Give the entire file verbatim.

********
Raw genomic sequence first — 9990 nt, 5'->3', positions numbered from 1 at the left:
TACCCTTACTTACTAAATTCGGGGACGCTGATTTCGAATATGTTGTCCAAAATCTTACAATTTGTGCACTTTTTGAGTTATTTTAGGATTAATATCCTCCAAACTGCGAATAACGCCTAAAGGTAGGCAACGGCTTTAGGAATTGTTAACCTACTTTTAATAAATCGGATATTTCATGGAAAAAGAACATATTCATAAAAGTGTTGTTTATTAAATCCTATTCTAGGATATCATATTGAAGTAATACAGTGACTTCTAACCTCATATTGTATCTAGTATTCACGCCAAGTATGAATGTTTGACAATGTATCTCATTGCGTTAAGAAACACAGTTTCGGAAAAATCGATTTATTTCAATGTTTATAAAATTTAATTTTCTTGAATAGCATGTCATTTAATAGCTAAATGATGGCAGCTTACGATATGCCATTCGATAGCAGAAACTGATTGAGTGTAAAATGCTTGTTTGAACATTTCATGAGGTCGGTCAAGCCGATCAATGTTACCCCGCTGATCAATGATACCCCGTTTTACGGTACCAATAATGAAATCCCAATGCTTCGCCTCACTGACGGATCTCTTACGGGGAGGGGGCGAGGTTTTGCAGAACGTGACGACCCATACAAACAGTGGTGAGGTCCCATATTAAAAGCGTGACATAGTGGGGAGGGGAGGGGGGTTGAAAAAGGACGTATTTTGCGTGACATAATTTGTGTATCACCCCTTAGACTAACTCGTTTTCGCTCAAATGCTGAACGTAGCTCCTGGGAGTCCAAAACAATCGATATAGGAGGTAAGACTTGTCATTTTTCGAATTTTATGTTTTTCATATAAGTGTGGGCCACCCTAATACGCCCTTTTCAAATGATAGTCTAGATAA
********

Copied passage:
Raw genomic sequence first — 9990 nt, 5'->3', positions numbered from 1 at the left:
TACCCTTACTTACTAAATTCGGGGACGCTGATTTCGAATATGTTGTCCAAAATCTTACAATTTGTGCACTTTTTGAGTTATTTTAGGATTAATATCCTCCAAACTGCGAATAACGCCTAAAGGTAGGCAACGGCTTTAGGAATTGTTAACCTACTTTTAATAAATCGGATATTTCATGGAAAAAGAACATATTCATAAAAGTGTTGTTTATTAAATCCTATTCTAGGATATCATATTGAAGTAATACAGTGACTTCTAACCTCATATTGTATCTAGTATTCACGCCAAGTATGAATGTTTGACAATGTATCTCATTGCGTTAAGAAACACAGTTTCGGAAAAATCGATTTATTTCAATGTTTATAAAATTTAATTTTCTTGAATAGCATGTCATTTAATAGCTAAATGATGGCAGCTTACGATATGCCATTCGATAGCAGAAACTGATTGAGTGTAAAATGCTTGTTTGAACATTTCATGAGGTCGGTCAAGCCGATCAATGTTACCCCGCTGATCAATGATACCCCGTTTTACGGTACCAATAATGAAATCCCAATGCTTCGCCTCACTGACGGATCTCTTACGGGGAGGGGGCGAGGTTTTGCAGAACGTGACGACCCATACAAACAGTGGTGAGGTCCCATATTAAAAGCGTGACATAGTGGGGAGGGGAGGGGGGTTGAAAAAGGACGTATTTTGCGTGACATAATTTGTGTATCACCCCTTAGACTAACTCGTTTTCGCTCAAATGCTGAACGTAGCTCCTGGGAGTCCAAAACAATCGATATAGGAGGTAAGACTTGTCATTTTTCGAATTTTATGTTTTTCATATAAGTGTGGGCCACCCTAATACGCCCTTTTCAAATGATAGTCTAGATAA